This is big. This means voter access is starting to move forward this legislative session. But we need your help. Legislators need to hear your support.

Can you take action today? Let your legislators know we need their support on paid postage and pre-voter registration for 16 year olds.

Wanna do more? Chip in $5 a month to make sure we can continue to champion voter access.
We had a super great last Thursday on our bill to allow 16 year olds to pre-register to vote! Our volunteers Maya Seiber, Magwyer Grimes, and Clark Shimeall from Sprague and Corvallis High Schools all provided poignant and compelling testimony in support.
Thank you Maya, Magwyer, and Clark for making your voices heard!
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Data nerds

Over here at Team Bus,

We’re big data nerds. We love the numbers. We love the stats.

If we passed SB802, these are the folks that would be automatically registered to vote. If you break it down by county to county, it’s an interesting look. If you take out the big urban areas: Washington, Clackamas, Multnomah– most of the new registrants would be in rural counties.

County Count
Baker 91
Benton 448
Clackamas 2,538
Clatsop 177
Columbia 271
Coos 244
Crook 148
Curry 101
Deschutes 1,308
Douglas 561
Gilliam 9
Grant 41
Harney 45
Hood River 217
Jackson 1,247
Jefferson 105
Josephine 426
Klamath 326
Lake 52
Lane 1,565
Lincoln 163
Linn 691
Malheur 195
Marion 1,540
Morrow 72
Multnomah 2,105
Polk 460
Sherman 14
Tillamook 126
Umatilla 495
Union 170
Wallowa 50
Wasco 137
Washington 3,030
Wheeler 6
Yamhill 544
None 5
Total 19,723
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King County Washington just did an experiment around pre-paid postage in their February special election. It showed a big increase in participation. In previous special elections turnout was 30% and in Maple Valley it went to 37% and in Shoreline School District it went up to 40%.

Here in Oregon when we talk to some leaders in Salem we hear about how this isn’t an issue. One Senator even took to the floor to mock the bill and say that young people are lazy.

When we knock on doors, we often hear very different stories.

We heard from Charles,  a disabled veteran and first-time voter who didn’t have a stamp and couldn’t drop off his ballot in person. We wish we could knock on every disabled veteran’s door, but we can’t. We know there are many people like Charles whose voices are going unheard who served and protected our right to vote.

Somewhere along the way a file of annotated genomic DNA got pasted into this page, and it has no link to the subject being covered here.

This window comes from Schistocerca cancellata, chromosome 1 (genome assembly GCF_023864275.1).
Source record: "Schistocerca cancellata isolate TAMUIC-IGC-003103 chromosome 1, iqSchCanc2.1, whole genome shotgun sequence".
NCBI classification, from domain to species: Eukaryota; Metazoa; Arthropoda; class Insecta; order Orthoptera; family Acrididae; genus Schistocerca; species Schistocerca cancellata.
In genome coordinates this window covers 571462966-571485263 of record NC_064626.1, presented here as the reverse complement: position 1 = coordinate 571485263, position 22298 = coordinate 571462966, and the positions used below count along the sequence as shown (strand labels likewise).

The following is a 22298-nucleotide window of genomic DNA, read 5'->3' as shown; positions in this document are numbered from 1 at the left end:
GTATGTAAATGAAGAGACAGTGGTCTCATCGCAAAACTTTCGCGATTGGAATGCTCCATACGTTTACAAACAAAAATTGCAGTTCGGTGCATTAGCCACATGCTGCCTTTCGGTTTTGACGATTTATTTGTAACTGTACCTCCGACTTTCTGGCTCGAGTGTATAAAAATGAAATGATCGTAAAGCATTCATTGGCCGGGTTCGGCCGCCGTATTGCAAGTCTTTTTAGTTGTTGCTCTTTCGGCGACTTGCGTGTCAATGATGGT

For folks currently serving, it’s even worse. Oregon was ranked the 5th worst state for military overseas ballot access and shows that 74% of ballots for this group of people goes unreturned. If you’re in a non-combat zone in the military, you’re required to put a stamp on your ballot.

We heard from first-time parents Bobby and Jenna from Albany who submitted their ballots without postage and got them back because of insufficient funds. This issue impacts first time parents.

 There are countless other stories like these.

We also know this impacts rural Oregonians. A former chair of the Republican Party even said this was an issue that impacted rural Republican Oregonians. He said they have to drive 50, 60, 70 miles to drop off their ballot.

We have heard from disability rights advocates that talk about the barriers people with visual disabilities face because they are required to provide additional postage on their ballot if it’s a heavier ballot.

We heard from new first-time voters who didn’t yet know how to vote, but deeply cared about the elections and the outcomes. We even did polling and found out that 42% of new registrants under Oregon Motor Voter do not have a postage stamp, but many feel that it is their civic duty to vote and understand the importance of elections.

We have heard from working Oregonians who often work multiple jobs and don’t have the privilege to take off during the day to get a book of stamps.

So, when people take to the floor to mock barriers to access or talk about how lazy people are for not finding a stamp, we want them to hear these stories.

We believe the people of Oregon should be free from barriers to the ballot box. We believe Oregonians care about the future of our state and should be allowed the opportunity to cast their ballot and ensure their voice matters regardless of whether they live in rural Oregon, are stationed in North Carolina, have a visual disability, are a disabled veteran, or are a first-time parent or a first-time voter. The voice of every Oregonian matters. And here at the Bus, that’s why we fight.

You can also chip in $5 a month to make sure we can continue to champion voter access.
(PS, our awesome high school volunteers, pictured above, testified on Monday and we’re in the Capitol again tomorrow–come find us!)
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Did you see the news?

We had such a successful hearing on Monday that we’re back in Salem today for a Democracy Day of Action in the Capitol.

We’re meeting with legislators and asking them to support our bill to allow 16-year-olds to pre-register to vote.

Sounds like a no-brainer, right? We think so, but…. We need your help. If you can’t join the 100+ Bus Volunteers  in Salem today, you can still help us lobby our elected officials to vote yes on Senate Bill 802.

Will you please click here to email your Senator and tell them to support our bill?

How cool would it be if Oregon passed 16-year-old pre-registration exactly 10 years after we allowed 17-year-olds to pre-register to vote? We had almost unanimous support on this legislation and we’re hoping to get there again with your help.


Almost 20,000 16-year-olds get their drivers licenses every year in Oregon. Lets make sure they get registered. Like we’ve been saying for the past 10 years–voter registration is the biggest impediment to voting and we’re fighting to remove those barriers. 10 states and the District of Columbia all have prereg for 16-year-olds. It really bums us out that Florida is better on this issue then Oregon. Let’s fix this! Take action.

Couldn’t make it to Salem but want to help? Donate $10 bucks for lunch for a participant on our lobby day. Follow #preregattheleg to watch our democracy lobby day in action.